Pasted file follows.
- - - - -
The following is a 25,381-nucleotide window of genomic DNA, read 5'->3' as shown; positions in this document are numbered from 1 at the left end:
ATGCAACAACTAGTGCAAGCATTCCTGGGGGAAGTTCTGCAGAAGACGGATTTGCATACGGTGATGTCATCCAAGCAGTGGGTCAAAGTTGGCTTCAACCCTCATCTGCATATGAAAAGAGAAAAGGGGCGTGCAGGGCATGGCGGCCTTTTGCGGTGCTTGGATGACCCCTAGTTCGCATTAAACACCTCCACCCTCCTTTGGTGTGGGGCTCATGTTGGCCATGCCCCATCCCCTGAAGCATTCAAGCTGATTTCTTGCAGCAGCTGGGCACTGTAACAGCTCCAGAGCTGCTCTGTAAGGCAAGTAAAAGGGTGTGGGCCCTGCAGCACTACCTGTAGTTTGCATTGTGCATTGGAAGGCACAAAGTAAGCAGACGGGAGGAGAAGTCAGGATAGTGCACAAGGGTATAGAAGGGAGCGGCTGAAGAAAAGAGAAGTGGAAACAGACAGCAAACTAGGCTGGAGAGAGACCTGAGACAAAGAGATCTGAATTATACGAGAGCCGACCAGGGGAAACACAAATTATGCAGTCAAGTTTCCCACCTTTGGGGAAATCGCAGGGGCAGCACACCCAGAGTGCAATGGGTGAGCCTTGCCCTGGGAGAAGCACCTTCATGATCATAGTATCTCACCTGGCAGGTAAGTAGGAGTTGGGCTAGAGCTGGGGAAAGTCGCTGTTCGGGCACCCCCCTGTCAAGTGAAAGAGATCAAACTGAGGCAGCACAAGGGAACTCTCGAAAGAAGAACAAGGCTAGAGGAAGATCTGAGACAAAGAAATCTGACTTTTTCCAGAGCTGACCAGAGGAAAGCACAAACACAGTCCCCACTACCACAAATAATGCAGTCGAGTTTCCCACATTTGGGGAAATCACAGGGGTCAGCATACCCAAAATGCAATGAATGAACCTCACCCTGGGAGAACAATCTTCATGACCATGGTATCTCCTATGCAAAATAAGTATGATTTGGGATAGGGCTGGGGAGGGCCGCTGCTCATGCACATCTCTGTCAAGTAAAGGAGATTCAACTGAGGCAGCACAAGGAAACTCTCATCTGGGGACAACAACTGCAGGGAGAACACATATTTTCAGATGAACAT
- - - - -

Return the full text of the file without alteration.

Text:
The following is a 25,381-nucleotide window of genomic DNA, read 5'->3' as shown; positions in this document are numbered from 1 at the left end:
ATGCAACAACTAGTGCAAGCATTCCTGGGGGAAGTTCTGCAGAAGACGGATTTGCATACGGTGATGTCATCCAAGCAGTGGGTCAAAGTTGGCTTCAACCCTCATCTGCATATGAAAAGAGAAAAGGGGCGTGCAGGGCATGGCGGCCTTTTGCGGTGCTTGGATGACCCCTAGTTCGCATTAAACACCTCCACCCTCCTTTGGTGTGGGGCTCATGTTGGCCATGCCCCATCCCCTGAAGCATTCAAGCTGATTTCTTGCAGCAGCTGGGCACTGTAACAGCTCCAGAGCTGCTCTGTAAGGCAAGTAAAAGGGTGTGGGCCCTGCAGCACTACCTGTAGTTTGCATTGTGCATTGGAAGGCACAAAGTAAGCAGACGGGAGGAGAAGTCAGGATAGTGCACAAGGGTATAGAAGGGAGCGGCTGAAGAAAAGAGAAGTGGAAACAGACAGCAAACTAGGCTGGAGAGAGACCTGAGACAAAGAGATCTGAATTATACGAGAGCCGACCAGGGGAAACACAAATTATGCAGTCAAGTTTCCCACCTTTGGGGAAATCGCAGGGGCAGCACACCCAGAGTGCAATGGGTGAGCCTTGCCCTGGGAGAAGCACCTTCATGATCATAGTATCTCACCTGGCAGGTAAGTAGGAGTTGGGCTAGAGCTGGGGAAAGTCGCTGTTCGGGCACCCCCCTGTCAAGTGAAAGAGATCAAACTGAGGCAGCACAAGGGAACTCTCGAAAGAAGAACAAGGCTAGAGGAAGATCTGAGACAAAGAAATCTGACTTTTTCCAGAGCTGACCAGAGGAAAGCACAAACACAGTCCCCACTACCACAAATAATGCAGTCGAGTTTCCCACATTTGGGGAAATCACAGGGGTCAGCATACCCAAAATGCAATGAATGAACCTCACCCTGGGAGAACAATCTTCATGACCATGGTATCTCCTATGCAAAATAAGTATGATTTGGGATAGGGCTGGGGAGGGCCGCTGCTCATGCACATCTCTGTCAAGTAAAGGAGATTCAACTGAGGCAGCACAAGGAAACTCTCATCTGGGGACAACAACTGCAGGGAGAACACATATTTTCAGATGAACAT